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Re: hit testing and retained graphics

From: Jonas Sicking <jonas@sicking.cc>
Date: Mon, 11 Jul 2011 12:46:18 -0700
Message-ID: <CA+c2ei_Z6g1PCwGrKrccHjHpkmVhKWmgNv7=P8wKeA9rWy5SOg@mail.gmail.com>
To: John Foliot <jfoliot@stanford.edu>
Cc: "Tab Atkins Jr." <jackalmage@gmail.com>, public-canvas-api@w3.org, public-html@w3.org, public-html-a11y@w3.org
On Fri, Jul 8, 2011 at 12:15 PM, John Foliot <jfoliot@stanford.edu> wrote:
>> "angry birds"
>> I honestly have no idea. Suggestions welcome.
> (I think suggestions are coming forward, and are being rebuffed)

Can you provide links to this rebuffing?

>> "fancy checkboxes"
>> Ideal would be if CSS had more power here to make it possible to style
>> the checkbox directly, rather than having people use canvas. For
>> example if browsers would implement the 'content' property on
>> non-pseudo-element selectors this would likely go a long way. That way
>> people could do things like:
>> input[type=checkbox]:not(:checked) {
>>   content: url(unchecked.png);
>> }
>> input[type=checkbox]:checked {
>>   content: url(checked.png);
>> }
>> input[type=checkbox]:not(:checked):active {
>>   content: url(activeunchecked.png);
>> }
>> input[type=checkbox]:checked {
>>   content: url(activechecked.png);
>> }
>> For sites that didn't want to use a static image but rather a
>> generated canvas, something like the -moz-element value should work
>> quite nicely:
>> input[type=checkbox]:not(:checked) {
>>   content: -moz-element(#checkboxchecked);
>> }
>> and so on. See [1] for a full feature description
>> I believe webkit has a similar feature. Obviously all parties need to
>> agree on a single solution here so that we can deploy non-prefixed
>> properties.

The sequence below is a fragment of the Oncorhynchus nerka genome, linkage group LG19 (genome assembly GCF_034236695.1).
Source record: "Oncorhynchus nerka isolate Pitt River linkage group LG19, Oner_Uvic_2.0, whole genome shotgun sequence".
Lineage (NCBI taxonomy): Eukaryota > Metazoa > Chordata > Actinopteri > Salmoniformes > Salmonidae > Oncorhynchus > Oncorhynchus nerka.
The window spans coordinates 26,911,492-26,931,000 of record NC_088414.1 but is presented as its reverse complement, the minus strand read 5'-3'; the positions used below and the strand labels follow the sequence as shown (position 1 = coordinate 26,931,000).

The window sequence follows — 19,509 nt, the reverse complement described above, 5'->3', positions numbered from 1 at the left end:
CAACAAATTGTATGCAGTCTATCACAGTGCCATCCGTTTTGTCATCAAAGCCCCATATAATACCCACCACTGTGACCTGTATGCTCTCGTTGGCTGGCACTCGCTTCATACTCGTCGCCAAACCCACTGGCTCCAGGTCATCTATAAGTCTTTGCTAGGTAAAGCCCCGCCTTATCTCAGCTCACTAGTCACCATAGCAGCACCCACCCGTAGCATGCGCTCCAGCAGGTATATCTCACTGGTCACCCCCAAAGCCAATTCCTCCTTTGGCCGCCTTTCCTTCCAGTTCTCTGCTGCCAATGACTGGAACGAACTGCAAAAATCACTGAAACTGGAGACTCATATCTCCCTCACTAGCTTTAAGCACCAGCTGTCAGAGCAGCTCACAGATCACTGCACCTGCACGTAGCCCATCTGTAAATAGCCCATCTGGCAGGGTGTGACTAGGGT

> I think that this is all great, but even you admit that we don't have much
> if any of this today - so "people use canvas".

This sounds a lot like "browsers hasn't implemented feature X yet, so
I'm proposing we add feature Y to standards" which is an argument that
doesn't make a lot of sense to me.

>> "rich text editing"
>> I think that the only good solution here is to severely improve
>> contentEditable. Currently contentEditable is a pain for authors to
>> use because it doesn't provide a low level API, only high-level things
>> like execCommand. It also works dramatically different in different
>> browsers and with lots of different bugs in all browsers. It's really
>> quite terrible. It's not surprising that some developers have said
>> "screw it" and attempted to do better using canvas.
> And it seems then that this is a major itch that needs scratching right
> now - certainly not the only one, but a really big one. The fact that "...
> some developers have said "screw it" and attempted to do better using
> canvas" is the very reason why telling them "don't do it" has very little
> traction - they don't have other choices right now. So faced with this
> truth, the canvas accessibility folks are attempting to develop an
> "ARIA-like" solution: sure it seems bolt-on, more complex, less elegant,
> less intuitive... but solving the problem that needs to be solved, and
> hopefully in a framework type of way that can be used for the next
> unimagined cool thing in <canvas>.

We could spend time on specifying various bolt-on features and trying
to convince browsers to implement them. Then hope that authors add
these bolt-on techniques to their <canvas> based editors in hope of
getting them a little closer to a good editing solution, while still
being far from it due to lack of IME editing support, platform
integration, spell checking, undo/redo, etc.

Or we could spend time on specifying a decent editing solution based
on contenteditable which browsers already has expressed and showed a
lot of interest in supporting. Which would automatically be accessible
both to AT and support IME users and give pages automatic support for
spell checking, undo/redo and other nice editing features.

I personally prefer the latter approach.

/ Jonas
Received on Monday, 11 July 2011 19:47:18 UTC

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